What is mentoring really like?
Though each mentoring story is different, they all are inspiring. The stories below detail how mentoring has a profound impact, not only on the mentees, but on the mentors as well.
Read testimonials and stories from a few individuals involved in the mentoring space about the impact quality training, technical assistance, and resources and support have had on their programming and mentoring relationships.
It wasn’t until I was well into my graduate education that I began to realize something had been missing from my educational experience. A mentor. I am a Black female PhD student, and I’ve learned a lot during this journey on what mentoring should look like.
When I was younger I assumed that only creative prodigies had mentors and they were somehow selected by way of the universe.
Alicia and Keyla are two years into their mentoring relationship and counting. The pair, who met in 2016, credit each other with the success they’ve found in their academic, professional, and personal lives. “The number one thing I’ve gotten out of our relationship is to never stop pushing yourself,” says mentee Keyla. She has taken this message to heart by challenging herself to reach new academic goals in her AP and Honors classes.
I’m excited to share with you all the story of just one of my mentors, LaMarr. I felt this was important for me to share this because so many times we think only young people need mentors, when the reality is that EVERYONE needs a mentor or mentors in their life. This is because people are messy and life is even messier!
I met LaMarr several years ago during an event in Baltimore where he spoke. I remember reaching out to him because not only did I feel his passion when he spoke, I also remember thinking to myself “this is a standup man that I can probably learn something from.” He not only responded to my first request to meet with him, he immediately took me under his wing and shared of himself the entire time.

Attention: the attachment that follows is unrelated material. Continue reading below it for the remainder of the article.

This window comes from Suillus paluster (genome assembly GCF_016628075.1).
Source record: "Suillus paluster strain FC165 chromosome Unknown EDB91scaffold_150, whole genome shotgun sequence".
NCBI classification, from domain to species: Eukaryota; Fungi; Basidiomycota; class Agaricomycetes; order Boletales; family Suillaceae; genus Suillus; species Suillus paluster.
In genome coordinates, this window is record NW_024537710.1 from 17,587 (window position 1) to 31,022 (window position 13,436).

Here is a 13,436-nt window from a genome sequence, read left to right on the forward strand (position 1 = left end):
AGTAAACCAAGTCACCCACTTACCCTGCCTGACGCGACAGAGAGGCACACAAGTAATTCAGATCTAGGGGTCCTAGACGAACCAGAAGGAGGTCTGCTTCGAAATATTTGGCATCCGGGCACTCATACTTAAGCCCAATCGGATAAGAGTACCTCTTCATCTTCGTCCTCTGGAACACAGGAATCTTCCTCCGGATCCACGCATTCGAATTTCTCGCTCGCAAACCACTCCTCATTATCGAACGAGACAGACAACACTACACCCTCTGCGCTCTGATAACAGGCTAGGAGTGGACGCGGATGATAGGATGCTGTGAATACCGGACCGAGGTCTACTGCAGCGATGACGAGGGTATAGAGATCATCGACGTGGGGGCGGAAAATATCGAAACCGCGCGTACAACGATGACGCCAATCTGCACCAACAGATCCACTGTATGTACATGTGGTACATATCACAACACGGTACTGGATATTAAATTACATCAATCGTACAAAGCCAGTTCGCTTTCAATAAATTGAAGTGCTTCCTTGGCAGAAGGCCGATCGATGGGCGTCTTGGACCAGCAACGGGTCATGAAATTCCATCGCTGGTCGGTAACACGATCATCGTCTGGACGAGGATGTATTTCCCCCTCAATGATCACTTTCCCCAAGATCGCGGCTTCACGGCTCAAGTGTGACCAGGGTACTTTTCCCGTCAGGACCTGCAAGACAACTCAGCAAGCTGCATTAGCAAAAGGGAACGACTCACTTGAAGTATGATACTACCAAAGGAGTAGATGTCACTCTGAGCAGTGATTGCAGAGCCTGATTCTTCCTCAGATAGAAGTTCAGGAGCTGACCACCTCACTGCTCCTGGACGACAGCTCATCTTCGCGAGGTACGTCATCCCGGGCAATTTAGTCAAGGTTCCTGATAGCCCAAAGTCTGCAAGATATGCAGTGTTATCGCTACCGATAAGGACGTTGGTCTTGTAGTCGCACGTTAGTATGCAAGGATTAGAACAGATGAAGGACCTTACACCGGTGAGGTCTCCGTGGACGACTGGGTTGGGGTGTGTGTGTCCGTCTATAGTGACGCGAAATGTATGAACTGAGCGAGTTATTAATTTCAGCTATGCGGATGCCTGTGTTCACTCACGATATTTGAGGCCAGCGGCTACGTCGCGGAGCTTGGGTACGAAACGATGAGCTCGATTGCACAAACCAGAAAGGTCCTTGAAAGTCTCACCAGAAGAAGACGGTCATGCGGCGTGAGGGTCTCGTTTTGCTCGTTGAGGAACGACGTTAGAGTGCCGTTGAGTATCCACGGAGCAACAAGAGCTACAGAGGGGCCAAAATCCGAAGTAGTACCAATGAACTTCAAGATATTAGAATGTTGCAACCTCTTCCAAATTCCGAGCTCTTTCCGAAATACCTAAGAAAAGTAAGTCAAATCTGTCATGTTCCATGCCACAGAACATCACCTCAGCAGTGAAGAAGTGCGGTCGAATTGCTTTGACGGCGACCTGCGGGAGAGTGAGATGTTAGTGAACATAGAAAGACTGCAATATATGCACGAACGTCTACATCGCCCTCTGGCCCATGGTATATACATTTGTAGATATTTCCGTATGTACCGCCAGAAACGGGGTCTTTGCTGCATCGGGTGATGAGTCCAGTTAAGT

Five years ago, newlyweds Brenda Fike and husband Scott Spector moved here to take over running her father-in-law’s Bay Imprint business in Easton. Not knowing many people at that time, Fike looked to become involved with something that suited her work schedule. When Talbot Mentor’s (TM) board member, Merrilie Ford walked into the store to order a TM banner, Fike learned about this small organization, similar to Big Brother/Big Sisters, that existed in her community.
Recalling her own childhood, Fike knew it ‘takes a village’ to raise a child and she recognized that this is where she could immerse her sense of community responsibility and compassion. As a former teacher and camp counselor, Fike was well-aware that some children could benefit from a little extra time with an adult and was drawn to the one-on-one relationship she could develop.